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Juvenile frogs released in Namadgi to fight their greatest villain

Lachlan Roberts 8 November 2019
Frogs released into the wild

The captive-bred frogs have been released into breeding sites. Photos: Supplied.

Six hundred juvenile Northern Corroboree Frogs, which are listed as critically endangered in ACT, have been released into sphagnum moss breeding sites in Namadgi National Park to learn to fight one of their greatest enemies.

Only found in the Brindabella Ranges in the ACT, and in the Bogong Mountains and Fiery Ranges in NSW, scientists hope the new clan of frogs learn to develop natural disease resistance to Amphibian Chytrid Fungus, the main cause of their declining population.

The fungus invades the surface layers of the frog’s skin, causing damage to the outer keratin layer. It is not yet known exactly how the fungus kills amphibians but it is thought that it may cause mortality through disrupting the normal function of the skin, which regulates respiration, water and electrolytes.

Scientists releasing the frogs

Scientists hope the new clan of frogs learn to develop a resistance to a killer fungus.

There were once abundant numbers of the Northern Corroboree frogs in the nation’s capital but over the past 30 years their numbers have declined to such an extent that they are now on the verge of extinction in the wild.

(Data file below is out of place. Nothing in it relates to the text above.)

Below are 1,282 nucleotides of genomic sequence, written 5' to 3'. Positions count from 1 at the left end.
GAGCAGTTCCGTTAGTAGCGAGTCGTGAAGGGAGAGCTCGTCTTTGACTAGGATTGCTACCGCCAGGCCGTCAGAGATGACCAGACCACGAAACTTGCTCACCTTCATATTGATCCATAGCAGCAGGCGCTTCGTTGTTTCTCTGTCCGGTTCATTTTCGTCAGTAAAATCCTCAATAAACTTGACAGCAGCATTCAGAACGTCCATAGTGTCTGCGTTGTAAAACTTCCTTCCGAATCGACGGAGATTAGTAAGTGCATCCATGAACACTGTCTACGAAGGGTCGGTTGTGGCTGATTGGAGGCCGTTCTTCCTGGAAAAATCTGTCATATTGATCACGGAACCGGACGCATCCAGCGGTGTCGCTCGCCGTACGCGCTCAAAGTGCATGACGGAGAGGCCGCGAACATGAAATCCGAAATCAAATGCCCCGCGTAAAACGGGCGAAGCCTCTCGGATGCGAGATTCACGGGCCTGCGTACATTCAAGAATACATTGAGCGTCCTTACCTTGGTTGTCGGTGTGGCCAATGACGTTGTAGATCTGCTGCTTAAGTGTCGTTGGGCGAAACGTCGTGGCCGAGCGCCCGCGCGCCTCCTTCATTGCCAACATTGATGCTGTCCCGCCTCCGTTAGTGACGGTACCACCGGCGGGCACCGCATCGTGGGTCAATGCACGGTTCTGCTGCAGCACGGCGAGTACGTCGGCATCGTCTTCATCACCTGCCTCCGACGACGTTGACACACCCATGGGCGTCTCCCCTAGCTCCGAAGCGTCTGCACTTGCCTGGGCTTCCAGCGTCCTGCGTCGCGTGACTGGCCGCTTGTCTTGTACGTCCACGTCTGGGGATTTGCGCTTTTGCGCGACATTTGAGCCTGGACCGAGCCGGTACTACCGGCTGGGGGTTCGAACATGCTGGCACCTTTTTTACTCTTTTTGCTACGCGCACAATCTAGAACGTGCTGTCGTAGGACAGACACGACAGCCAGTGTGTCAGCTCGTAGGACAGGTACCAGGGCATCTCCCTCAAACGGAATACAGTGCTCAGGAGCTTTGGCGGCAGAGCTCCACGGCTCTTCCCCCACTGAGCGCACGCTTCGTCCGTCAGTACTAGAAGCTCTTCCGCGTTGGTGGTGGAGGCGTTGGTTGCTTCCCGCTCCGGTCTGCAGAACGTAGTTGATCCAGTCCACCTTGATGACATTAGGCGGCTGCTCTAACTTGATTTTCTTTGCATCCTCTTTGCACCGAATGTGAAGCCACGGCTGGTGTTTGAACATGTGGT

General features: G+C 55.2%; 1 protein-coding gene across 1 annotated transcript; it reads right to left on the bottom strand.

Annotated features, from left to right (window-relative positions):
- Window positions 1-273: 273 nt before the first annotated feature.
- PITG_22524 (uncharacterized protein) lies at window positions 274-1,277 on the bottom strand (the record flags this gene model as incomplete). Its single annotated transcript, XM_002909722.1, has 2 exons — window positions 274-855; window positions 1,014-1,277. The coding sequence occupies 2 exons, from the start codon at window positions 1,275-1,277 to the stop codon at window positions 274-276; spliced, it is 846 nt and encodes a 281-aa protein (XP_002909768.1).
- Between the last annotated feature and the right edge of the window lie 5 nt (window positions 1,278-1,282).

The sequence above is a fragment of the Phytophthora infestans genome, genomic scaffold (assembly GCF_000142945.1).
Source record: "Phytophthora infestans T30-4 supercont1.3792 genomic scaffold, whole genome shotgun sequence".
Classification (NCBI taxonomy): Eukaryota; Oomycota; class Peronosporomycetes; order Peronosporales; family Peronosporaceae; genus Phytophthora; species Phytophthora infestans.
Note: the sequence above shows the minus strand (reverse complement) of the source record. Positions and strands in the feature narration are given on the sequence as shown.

As part of the National Recovery Program, in 2003 the ACT Government established a captive-bred colony of Northern Corroboree Frogs at Tidbinbilla Nature Reserve from eggs collected in the wild.

Since 2011, the breeding program has helped release hundreds of captive-bred Northern Corroboree Frogs back into the fragile wetland ecosystems.

The Northern Corroboree frog

The Northern Corroboree frogs are magnificently coloured but perfectly camouflaged.

ACT Environment Minister Mick Gentleman said the new release of juvenile Northern Corroboree frogs is the latest step in the government’s action plan to protect the species.

“This release builds on the successful release of more than 1000 eggs into key monitoring sites earlier in the year,” he said. “A previous release from Tidbinbilla’s Northern Corroboree Frog captive breeding program has resulted in several frogs reaching breeding age and at least one pair successfully breeding.

“While wild population numbers of the frogs remain low, results of the program have been encouraging.”

The ACT Government’s next step in the recovery program is to construct five large outdoor enclosures at Tidbinbilla to raise and breed Northern Corroboree Frogs in conditions that more closely resemble what the frogs experience in the wild.

Six hundred Northern Corroboree frogs are being released

The clan of 600 will help Northern Corroboree frogs thrive in the ACT.

For more information on Canberra’s endangered Northern Corroboree Frog, click here.


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